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January 2008 Archives

Gross Sexual Assaults with 5 and 7 Year Old Victims Dismissed

Amy and I recently achieved a deal on the eve of trial for a client of ours who was charged with two counts of Gross Sexual Assault (Class A), which is more commonly known as rape. What made this case even more difficult is that the alleged victims were two boys (our client was also male) aged 5 and 7. The allegation included an allegation of anal penetration and oral sex. We prepared for trial and the victims were likewise prepared to testify. The police told us that our client made admissions that he committed the offense to them as well. Our client was 16 years old at the time.
Thankfully, the prosecutor on the case was a reasonable professional, who worked with us. We explained what we felt the holes were in the case. Our client was in custody and she made us an offer to an Aggravated Assault, and for his release today with probation. This was opposed by the alleged victim's parents, but the prosecutor stuck to her guns, as did the judge, and the deal went through.
These cases are always difficult. The judge commented to the lawyers on Friday that this was a 10 on the ugly meter. I agreed. Part of what also made this case ugly, however, are the consequences to our client. In addition to the punishment of being punished with continued jail time (detention time in the juvenile world), there are all sorts of other issues that would have plagued him forever.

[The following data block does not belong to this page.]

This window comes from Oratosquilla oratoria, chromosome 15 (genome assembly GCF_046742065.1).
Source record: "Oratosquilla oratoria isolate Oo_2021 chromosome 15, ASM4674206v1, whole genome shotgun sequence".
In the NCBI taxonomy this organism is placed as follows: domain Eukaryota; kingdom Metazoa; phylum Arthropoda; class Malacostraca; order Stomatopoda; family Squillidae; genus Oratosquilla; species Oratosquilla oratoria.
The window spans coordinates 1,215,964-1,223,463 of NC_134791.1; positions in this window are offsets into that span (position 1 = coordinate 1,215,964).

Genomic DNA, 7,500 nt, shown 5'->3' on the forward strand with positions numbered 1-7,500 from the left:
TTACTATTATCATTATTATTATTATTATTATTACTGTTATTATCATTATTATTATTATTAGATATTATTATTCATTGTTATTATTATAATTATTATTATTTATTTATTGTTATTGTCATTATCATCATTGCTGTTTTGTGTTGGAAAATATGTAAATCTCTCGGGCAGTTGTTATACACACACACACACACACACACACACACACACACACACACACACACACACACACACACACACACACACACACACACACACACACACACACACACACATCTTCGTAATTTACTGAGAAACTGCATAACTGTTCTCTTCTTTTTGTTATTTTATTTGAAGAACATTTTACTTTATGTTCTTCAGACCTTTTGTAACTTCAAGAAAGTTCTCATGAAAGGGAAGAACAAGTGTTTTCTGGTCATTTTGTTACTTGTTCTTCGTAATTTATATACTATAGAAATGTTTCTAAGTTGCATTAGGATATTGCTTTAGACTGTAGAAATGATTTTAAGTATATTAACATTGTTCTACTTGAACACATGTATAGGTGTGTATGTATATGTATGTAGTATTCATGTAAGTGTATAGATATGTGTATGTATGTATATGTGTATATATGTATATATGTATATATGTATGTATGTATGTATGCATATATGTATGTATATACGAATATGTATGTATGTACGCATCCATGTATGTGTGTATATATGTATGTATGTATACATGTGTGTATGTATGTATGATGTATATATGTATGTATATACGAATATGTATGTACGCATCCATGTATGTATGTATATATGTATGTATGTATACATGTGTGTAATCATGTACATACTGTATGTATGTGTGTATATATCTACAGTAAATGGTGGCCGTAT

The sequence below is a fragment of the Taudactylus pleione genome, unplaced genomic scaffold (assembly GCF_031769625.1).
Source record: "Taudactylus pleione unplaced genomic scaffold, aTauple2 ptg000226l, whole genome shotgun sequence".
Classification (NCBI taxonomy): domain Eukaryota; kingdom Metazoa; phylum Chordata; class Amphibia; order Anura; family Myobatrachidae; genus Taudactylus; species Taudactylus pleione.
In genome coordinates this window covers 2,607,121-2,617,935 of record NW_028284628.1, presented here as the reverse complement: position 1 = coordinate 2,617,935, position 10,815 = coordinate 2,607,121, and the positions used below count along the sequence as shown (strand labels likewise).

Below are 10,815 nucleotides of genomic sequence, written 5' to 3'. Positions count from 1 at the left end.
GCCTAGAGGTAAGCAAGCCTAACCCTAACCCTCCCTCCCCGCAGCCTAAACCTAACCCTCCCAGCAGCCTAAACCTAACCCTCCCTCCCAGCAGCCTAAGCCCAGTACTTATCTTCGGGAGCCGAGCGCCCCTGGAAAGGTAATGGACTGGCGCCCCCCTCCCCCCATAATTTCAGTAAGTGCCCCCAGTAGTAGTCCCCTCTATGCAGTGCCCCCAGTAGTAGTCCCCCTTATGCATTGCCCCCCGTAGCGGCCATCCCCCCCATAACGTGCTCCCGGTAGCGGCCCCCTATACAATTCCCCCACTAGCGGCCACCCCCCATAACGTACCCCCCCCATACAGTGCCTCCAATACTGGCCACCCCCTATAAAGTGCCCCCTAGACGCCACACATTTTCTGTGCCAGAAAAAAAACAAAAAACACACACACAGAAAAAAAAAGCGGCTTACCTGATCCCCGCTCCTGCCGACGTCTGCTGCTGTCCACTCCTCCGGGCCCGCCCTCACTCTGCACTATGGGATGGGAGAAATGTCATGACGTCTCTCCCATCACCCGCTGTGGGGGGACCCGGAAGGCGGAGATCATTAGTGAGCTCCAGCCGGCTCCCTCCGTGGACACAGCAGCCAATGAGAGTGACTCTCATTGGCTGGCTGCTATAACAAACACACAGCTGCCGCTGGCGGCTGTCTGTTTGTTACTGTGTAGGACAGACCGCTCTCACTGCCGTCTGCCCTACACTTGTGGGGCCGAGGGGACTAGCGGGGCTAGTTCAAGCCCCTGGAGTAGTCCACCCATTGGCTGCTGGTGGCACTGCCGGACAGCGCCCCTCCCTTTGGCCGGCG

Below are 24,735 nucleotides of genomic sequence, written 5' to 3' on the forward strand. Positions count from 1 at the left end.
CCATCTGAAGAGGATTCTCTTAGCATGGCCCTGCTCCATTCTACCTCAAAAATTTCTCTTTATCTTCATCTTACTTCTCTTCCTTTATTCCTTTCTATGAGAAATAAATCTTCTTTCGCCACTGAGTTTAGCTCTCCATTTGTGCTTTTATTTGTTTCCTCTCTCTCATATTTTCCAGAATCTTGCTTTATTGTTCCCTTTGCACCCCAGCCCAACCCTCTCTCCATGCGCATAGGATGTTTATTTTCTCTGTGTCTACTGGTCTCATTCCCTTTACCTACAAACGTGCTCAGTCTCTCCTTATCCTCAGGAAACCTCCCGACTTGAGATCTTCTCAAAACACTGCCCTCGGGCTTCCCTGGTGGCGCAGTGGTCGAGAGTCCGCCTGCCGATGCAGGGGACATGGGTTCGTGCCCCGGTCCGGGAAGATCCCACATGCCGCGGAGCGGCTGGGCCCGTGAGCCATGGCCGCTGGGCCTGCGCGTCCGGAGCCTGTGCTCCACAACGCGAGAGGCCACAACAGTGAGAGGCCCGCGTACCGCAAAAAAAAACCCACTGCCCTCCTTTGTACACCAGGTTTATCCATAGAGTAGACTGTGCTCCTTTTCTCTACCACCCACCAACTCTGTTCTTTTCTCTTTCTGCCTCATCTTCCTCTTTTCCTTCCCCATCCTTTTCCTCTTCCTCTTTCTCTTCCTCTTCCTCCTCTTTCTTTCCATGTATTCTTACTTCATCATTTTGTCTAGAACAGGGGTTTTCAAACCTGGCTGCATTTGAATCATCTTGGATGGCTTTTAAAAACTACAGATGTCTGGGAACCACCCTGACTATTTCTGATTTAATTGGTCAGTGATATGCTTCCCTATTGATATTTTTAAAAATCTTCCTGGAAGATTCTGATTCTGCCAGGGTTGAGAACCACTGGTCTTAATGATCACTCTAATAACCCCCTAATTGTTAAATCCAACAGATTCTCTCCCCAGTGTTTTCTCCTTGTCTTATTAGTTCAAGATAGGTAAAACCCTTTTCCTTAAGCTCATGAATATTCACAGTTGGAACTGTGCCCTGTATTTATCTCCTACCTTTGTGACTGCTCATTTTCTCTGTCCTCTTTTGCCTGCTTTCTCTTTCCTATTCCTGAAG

One of those looming issues is the Adam Walsh Act, which has been passed elsewhere and is likely to be passed in Maine. This Act would likely apply retroactively if passed. If so, one of the many penalties of the act is lifetime sex offender registration. In this case, our client could have been punished for the rest of his life for something he did as a 16 year old. The Federal Defender has additional information on the Act if you want to hear more. I would encourage any of you who are concerned about the rights of criminal defendants to tell your legislators that you oppose this Act, and to carefully monitor not only what is coming out of Washington, but also what is coming out of Augusta.

Dismissal of Operating After Suspension

Attorney Amy Robidas, an attorney for ZERILLO LAW, LLC was able to successfully get a dismissal of a Operating After Suspension charge for our client. OAS charges are harder and harder to get dismissed now, so this represents great work by Amy. Amy Robidas practices primarily in the areas of criminal defense, family law and personal injury law.